Public health and other experts at West Virginia University lauded the Food and Drug Administration’s announcement Thursday that e-cigarettes and other tobacco products like premium cigars and hookahs will be regulated in the same way as traditional cigarettes and smokeless tobacco.

“Our state has the highest rate of smoking among all age groups and pregnant women. And smoking dramatically increases the risk of death and disease,” said
Gregory Hand, founding dean of West Virginia University’s School of Public Health.

Hand says the move supports the School’s ongoing efforts to reduce the use of tobacco products in West Virginia.

“Reducing the sale of tobacco products and e-cigarettes, controlling smoking in public places and work environments, and providing effective programs for those who want to quit smoking are the three areas that we know are effective in the fight against smoking-related disease and death,” Hand said.

The FDA assumed regulatory authority under a rule that broadens the definition of tobacco products to include e-cigarettes, hookahs, pipe tobacco, premium cigars, little cigars and other products.

Linda Alexander, associate dean for academic affairs in the School of Public Health, believes the decision signals an important milestone. “This is a victory for public health because at the very core of the ruling is the notion that significant actions by regulatory agencies can be the tipping point toward the elimination of the leading cause of preventable death in the United States,” Alexander says.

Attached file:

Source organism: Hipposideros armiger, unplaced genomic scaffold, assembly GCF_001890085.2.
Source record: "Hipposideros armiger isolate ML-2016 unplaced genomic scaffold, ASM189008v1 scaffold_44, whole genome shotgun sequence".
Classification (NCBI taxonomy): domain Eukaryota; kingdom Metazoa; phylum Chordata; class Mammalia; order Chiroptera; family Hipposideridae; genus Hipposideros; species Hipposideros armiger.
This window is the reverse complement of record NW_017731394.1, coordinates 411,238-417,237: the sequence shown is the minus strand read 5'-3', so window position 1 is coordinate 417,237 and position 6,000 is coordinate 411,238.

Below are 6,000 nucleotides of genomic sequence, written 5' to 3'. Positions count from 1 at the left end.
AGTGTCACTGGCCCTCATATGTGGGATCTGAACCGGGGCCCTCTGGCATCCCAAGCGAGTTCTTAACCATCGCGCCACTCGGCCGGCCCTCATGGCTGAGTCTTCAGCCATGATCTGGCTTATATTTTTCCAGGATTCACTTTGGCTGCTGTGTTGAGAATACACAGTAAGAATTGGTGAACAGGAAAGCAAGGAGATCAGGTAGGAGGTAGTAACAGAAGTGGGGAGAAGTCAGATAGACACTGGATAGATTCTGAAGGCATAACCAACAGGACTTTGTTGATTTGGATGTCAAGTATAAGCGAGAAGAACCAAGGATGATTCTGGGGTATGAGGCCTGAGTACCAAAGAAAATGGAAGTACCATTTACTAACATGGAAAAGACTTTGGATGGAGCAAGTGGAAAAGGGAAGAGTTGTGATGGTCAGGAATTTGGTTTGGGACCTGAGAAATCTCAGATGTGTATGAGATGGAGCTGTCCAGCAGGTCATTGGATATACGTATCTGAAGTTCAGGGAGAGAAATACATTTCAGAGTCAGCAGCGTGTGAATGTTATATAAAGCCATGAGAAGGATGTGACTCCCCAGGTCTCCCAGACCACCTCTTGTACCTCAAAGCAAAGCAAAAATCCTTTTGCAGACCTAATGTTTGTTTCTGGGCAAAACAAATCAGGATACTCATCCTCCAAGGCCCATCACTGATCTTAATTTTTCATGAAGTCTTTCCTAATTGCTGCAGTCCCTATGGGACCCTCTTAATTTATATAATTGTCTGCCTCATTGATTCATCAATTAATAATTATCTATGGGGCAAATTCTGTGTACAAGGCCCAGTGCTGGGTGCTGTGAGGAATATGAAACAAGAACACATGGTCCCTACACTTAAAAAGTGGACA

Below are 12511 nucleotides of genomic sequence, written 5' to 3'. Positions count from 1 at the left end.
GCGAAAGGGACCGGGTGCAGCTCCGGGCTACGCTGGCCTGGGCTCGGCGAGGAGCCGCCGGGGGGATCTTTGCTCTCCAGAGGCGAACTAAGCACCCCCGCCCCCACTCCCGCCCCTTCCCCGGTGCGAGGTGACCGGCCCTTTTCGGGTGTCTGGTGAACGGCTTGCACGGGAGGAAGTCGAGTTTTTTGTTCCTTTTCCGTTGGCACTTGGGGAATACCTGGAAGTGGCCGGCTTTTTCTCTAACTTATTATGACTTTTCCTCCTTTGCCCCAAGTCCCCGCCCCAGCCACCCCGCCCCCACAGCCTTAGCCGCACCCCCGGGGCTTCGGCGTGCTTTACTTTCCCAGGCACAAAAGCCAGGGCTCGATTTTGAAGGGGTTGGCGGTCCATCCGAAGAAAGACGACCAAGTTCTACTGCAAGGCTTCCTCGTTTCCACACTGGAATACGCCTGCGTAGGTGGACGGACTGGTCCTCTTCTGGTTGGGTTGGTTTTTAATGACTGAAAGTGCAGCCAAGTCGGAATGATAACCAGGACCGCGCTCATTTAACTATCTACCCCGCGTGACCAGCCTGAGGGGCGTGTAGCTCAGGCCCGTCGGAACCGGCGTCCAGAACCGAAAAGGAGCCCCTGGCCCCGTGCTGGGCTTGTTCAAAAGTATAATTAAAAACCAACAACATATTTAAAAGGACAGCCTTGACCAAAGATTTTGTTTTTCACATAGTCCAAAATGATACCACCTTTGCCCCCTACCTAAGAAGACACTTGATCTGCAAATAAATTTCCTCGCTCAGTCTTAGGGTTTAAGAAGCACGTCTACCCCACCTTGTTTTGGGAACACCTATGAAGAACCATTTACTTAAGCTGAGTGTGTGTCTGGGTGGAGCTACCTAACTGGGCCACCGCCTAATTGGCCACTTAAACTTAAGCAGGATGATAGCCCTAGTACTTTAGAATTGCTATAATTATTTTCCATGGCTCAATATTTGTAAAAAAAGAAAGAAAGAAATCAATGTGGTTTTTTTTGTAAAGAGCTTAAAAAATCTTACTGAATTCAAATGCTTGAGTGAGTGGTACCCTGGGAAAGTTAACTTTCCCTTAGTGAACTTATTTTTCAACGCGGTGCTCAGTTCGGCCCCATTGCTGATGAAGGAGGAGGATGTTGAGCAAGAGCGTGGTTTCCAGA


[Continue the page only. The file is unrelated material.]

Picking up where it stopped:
Hand and Alexander are available to speak with the media.

Other WVU faculty who can offer insight and analysis on tobacco related health issues include:

Valerie Frey-McClung, director of evaluation services, in the School of Public Health’s WV Prevention Research Center, who has extensive experience in community health-related research and evaluation projects within the state. Frey-McClung serves as a liaison between the WV Bureau for Public Health’s Division of Tobacco Prevention, its contractors, other partners, and the PRC.

Melissa Blank is an assistant professor of psychology and in the WV Prevention Research Center. She is conducting research into the use of alternative tobacco products, such as cigars, smokeless tobacco, and waterpipes and the evaluation of novel tobacco products marketed as a means to reduce smoking-related harms.

Bill Case, WVU University Relations – Health Sciences, is coordinating the requests. He can be reached by phone at 304.293.8045 or email at

West Virginia University experts can provide commentary, insights and opinions on various news topics. Search for an expert by name, title, area of expertise, or college/school/department in the Experts Database at WVU Today.



CONTACT: Bill Case; WVU University Relations – Health Sciences

Follow @WVUToday on Twitter.